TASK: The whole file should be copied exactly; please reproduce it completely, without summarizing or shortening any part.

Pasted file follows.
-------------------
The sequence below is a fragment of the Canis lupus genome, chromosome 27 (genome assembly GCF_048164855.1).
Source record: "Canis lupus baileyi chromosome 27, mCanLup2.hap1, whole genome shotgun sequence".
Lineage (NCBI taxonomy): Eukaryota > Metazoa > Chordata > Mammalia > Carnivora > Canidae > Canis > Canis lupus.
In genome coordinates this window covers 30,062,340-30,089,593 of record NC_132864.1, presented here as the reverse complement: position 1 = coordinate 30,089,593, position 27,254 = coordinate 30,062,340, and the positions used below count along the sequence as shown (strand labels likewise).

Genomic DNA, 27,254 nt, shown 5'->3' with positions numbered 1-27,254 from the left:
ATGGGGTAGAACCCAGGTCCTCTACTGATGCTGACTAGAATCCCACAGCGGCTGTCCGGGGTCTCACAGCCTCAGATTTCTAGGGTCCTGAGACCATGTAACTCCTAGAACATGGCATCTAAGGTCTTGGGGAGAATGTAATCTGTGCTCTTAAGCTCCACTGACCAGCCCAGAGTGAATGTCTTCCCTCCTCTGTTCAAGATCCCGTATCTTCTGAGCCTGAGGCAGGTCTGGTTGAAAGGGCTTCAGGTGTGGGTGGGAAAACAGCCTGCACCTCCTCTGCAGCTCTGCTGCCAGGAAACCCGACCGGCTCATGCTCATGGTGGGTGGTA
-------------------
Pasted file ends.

The sequence below is a fragment of the Canis lupus genome, chromosome 27 (genome assembly GCF_048164855.1).
Source record: "Canis lupus baileyi chromosome 27, mCanLup2.hap1, whole genome shotgun sequence".
Lineage (NCBI taxonomy): Eukaryota > Metazoa > Chordata > Mammalia > Carnivora > Canidae > Canis > Canis lupus.
In genome coordinates this window covers 30,062,340-30,089,593 of record NC_132864.1, presented here as the reverse complement: position 1 = coordinate 30,089,593, position 27,254 = coordinate 30,062,340, and the positions used below count along the sequence as shown (strand labels likewise).

Genomic DNA, 27,254 nt, shown 5'->3' with positions numbered 1-27,254 from the left:
ATGGGGTAGAACCCAGGTCCTCTACTGATGCTGACTAGAATCCCACAGCGGCTGTCCGGGGTCTCACAGCCTCAGATTTCTAGGGTCCTGAGACCATGTAACTCCTAGAACATGGCATCTAAGGTCTTGGGGAGAATGTAATCTGTGCTCTTAAGCTCCACTGACCAGCCCAGAGTGAATGTCTTCCCTCCTCTGTTCAAGATCCCGTATCTTCTGAGCCTGAGGCAGGTCTGGTTGAAAGGGCTTCAGGTGTGGGTGGGAAAACAGCCTGCACCTCCTCTGCAGCTCTGCTGCCAGGAAACCCGACCGGCTCATGCTCATGGTGGGTGGTA